UDL Connect

Online Community of Practice for UDL Implementors

In 2009, CAST staff featured a series of case studies of UDL in practice in its UDL Spotlight series using a Wordpress blog. Now in 2011, YOU can post your own material in UDL Connect! Consider putting together short blog entries that highlight your implementation of UDL.

  • Explain how UDL was valuable in addressing an educational issue.
  • Include an annotated UDL Checklist to highlight the critical UDL features of your example.
  • Make your blog as UDL as possible with multi-media, captioning and transcripts for media, and other supports for accessibility and comprehension.
  • Spark some interaction with a discussion prompt question and follow-up.
 

--------------------------------------

Here is an updated example from the UDL Spotlight archives:
VSA: Using the UDL Guidelines in Teacher Professional Learning Communities
Originally posted by on July 2, 2009
This Spotlight was nominated by Tracey Hall, Senior Research Scientist at CAST.

VSA and its affiliate VSA of Massachusetts are exploring Universal Design for Learning (UDL) and inclusive arts teaching and learning by using the UDL Guidelines as key content for their professional development institutes and professional learning communities.
The UDL Guidelines give the teaching artists a common language for discussing student learning. Below is an excerpt from an interview with Don Glass, former Director of Outcomes and Evaluation at VSA | Kennedy Center, where he discusses what drew VSA to Universal Design for Learning.

LisDon Glassten to what excites teachers about UDL.

Transcript of Don Glass Interview.

 

 

The VSA teaching artists and teachers are geographically dispersed across the United States and needed a way to share concerns and exchange best practices for working with students with a range of learning, emotional, and developmental disabilities. The VSA professional learning community program, the Communities of Practice, gave them this opportunity. Using online and tele-conferencing tools, teaching artists work with a coach to exchange feedback on the curriculum, assessment tools, and student work samples. One collaborative digital tool they are beginning to use is VoiceThread.
VoiceThread is a collaborative, multimedia album that holds images, documents and videos and allows users to leave comments in a variety of ways, via: microphone, telephone, typed text, audio file, video via web-cam. VoiceThread Universal provides another display of the information that is more accessible.

This VoiceThread shows segments from a lesson taught by Marsha Parilla, a VSA of Massachusetts Teaching Artist at the Ohrenberger School in Boston. She is using dance and movement to help students explore the main ideas in a book the students are reading.  At the end of the video you will also hear Kati Blair and Nicole Agois, Education Program Managers at VSA of MA, explain how Marsha and the teachers are using UDL strategies to get at their main learning goal of having the students understand the concepts in the storybook.
 

UDL checklist logoHow VSA teacher practice aligns with the UDL Guidelines: Many of the UDL Guidelines resonate with arts learning opportunities by providing multi-modal options for representing and engaging with the content, and by providing options for students to express or demonstrate their knowledge and skills. The arts are a wonderful forum to explore inclusive teaching and learning practices!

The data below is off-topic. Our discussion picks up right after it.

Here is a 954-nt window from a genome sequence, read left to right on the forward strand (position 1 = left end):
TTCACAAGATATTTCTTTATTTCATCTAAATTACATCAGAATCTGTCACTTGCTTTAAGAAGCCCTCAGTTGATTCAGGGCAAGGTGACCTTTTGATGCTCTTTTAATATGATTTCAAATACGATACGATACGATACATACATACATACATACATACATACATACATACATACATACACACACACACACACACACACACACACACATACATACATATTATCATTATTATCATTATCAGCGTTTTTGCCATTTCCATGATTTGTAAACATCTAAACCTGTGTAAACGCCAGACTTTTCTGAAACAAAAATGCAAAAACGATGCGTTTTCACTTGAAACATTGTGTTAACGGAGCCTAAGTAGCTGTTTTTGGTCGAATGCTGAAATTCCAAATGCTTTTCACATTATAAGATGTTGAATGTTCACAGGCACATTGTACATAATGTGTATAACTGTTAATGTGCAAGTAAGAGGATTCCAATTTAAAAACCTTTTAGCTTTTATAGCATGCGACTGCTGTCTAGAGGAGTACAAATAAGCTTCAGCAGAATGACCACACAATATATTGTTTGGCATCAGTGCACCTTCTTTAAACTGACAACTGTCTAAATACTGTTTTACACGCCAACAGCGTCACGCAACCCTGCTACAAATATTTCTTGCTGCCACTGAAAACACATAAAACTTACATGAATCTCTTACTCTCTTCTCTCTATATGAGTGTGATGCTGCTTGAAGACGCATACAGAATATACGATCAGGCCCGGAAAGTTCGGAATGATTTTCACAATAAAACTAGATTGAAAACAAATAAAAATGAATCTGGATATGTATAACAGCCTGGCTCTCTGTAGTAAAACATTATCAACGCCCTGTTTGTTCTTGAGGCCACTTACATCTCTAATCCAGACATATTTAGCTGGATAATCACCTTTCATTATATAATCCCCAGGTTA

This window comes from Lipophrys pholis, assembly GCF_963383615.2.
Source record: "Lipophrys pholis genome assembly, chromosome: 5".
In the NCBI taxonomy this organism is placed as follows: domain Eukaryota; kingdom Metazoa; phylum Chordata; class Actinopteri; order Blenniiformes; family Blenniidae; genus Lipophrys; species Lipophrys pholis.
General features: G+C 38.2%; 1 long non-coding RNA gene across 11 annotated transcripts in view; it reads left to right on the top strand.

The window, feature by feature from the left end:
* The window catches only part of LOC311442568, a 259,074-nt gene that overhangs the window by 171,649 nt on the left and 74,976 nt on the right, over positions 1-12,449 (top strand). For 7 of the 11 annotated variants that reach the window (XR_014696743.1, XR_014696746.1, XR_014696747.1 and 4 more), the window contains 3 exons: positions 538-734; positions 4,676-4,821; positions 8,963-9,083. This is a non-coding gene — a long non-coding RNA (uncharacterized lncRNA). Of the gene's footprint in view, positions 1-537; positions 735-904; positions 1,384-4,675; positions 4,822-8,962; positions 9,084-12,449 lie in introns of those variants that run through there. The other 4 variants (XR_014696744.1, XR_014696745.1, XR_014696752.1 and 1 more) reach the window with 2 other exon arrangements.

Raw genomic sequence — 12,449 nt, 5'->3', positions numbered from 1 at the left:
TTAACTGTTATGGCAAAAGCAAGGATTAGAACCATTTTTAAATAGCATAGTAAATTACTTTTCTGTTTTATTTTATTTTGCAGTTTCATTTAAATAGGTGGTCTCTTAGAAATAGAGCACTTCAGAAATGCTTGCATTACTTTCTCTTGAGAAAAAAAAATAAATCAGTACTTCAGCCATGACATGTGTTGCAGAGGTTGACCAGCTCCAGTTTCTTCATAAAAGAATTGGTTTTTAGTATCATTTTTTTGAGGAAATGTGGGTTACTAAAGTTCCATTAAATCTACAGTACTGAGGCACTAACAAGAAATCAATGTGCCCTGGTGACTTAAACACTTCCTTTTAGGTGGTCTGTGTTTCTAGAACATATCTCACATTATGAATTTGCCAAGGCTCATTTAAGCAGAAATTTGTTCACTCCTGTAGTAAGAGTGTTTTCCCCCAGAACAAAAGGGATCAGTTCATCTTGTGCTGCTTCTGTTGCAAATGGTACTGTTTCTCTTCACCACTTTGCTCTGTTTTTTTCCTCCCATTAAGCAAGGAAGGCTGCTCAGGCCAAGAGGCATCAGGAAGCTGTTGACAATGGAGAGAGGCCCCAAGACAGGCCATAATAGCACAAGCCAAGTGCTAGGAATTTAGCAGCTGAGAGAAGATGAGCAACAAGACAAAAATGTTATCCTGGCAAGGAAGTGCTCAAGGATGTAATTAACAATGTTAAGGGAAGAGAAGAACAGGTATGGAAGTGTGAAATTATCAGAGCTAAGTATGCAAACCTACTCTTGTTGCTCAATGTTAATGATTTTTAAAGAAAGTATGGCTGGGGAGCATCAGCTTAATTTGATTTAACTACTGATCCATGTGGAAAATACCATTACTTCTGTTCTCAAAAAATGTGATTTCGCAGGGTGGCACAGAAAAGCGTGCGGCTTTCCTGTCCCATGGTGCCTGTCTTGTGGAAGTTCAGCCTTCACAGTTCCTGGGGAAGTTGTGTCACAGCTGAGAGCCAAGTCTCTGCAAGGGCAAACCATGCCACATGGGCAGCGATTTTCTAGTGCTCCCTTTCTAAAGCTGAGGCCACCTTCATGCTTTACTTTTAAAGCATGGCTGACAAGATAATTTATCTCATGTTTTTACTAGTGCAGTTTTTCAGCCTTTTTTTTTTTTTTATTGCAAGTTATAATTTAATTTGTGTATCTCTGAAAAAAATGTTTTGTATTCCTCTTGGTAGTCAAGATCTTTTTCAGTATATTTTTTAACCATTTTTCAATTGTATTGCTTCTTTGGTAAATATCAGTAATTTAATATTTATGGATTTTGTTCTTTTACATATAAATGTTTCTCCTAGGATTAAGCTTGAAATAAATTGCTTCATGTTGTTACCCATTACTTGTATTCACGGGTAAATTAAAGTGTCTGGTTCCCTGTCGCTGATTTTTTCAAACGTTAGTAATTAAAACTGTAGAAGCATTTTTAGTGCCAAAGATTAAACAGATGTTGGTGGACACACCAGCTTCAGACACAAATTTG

Multiple Means of Representation

 Checkpoint 2.5: Illustrate through multi-media.
The teaching artist increases students’ access to content through the use of different sensory modalities. For example, the teacher artist reads the story aloud and uses illustrations to build comprehension.
Checkpoint 3.2: Highlight patterns, critical features, big ideas, and relationships.
In addition to the read-aloud and illustrations, the teaching artist uses guiding prompt questions to highlight the critical features of the curriculum: prediction and imagination.   

Multiple Means of Action and Expression

4.1: Vary methods for physical response and navigation. In the movement exercises, the teaching artist provides alternative options for the students to respond to the literature.
5.1: Use multiple media for communication. The teaching artist offers multiple ways for the students to compose – through speech, music, movement, and dance.  

Multiple Means of Engagement

7.1: Optimize individual choice and autonomy. The teaching artist gives students the choice in the kinds of movements to use for their collaborative machines and cool down.
8.3: Foster collaboration and community. The teaching artist has students work in small groups to build on each other’s movements. This requires collaboration and communication to make sure the machine parts integrate well as a whole and the meaning of the movements are aligned with the function of the machine.

Access the complete version of the UDL Guidelines: Version 2.0

Views: 541

Comment

You need to be a member of UDL Connect to add comments!

Join UDL Connect

Comment by Don Glass on October 11, 2011 at 10:09am
What are some ways that you use the UDL Guidelines to foster reflection on your curriculum design?

Stay Connected

Get archived issues of the e-newsletter: UDL Focus

 
Go to archive

 

Follow us!

Facebook LogoTwitter Logo Diigo logoGoogle+ icon

Visitor Map

Locations of visitors to this page

© 2017   Created by National Center on UDL.   Powered by

Badges  |  Report an Issue  |  Terms of Service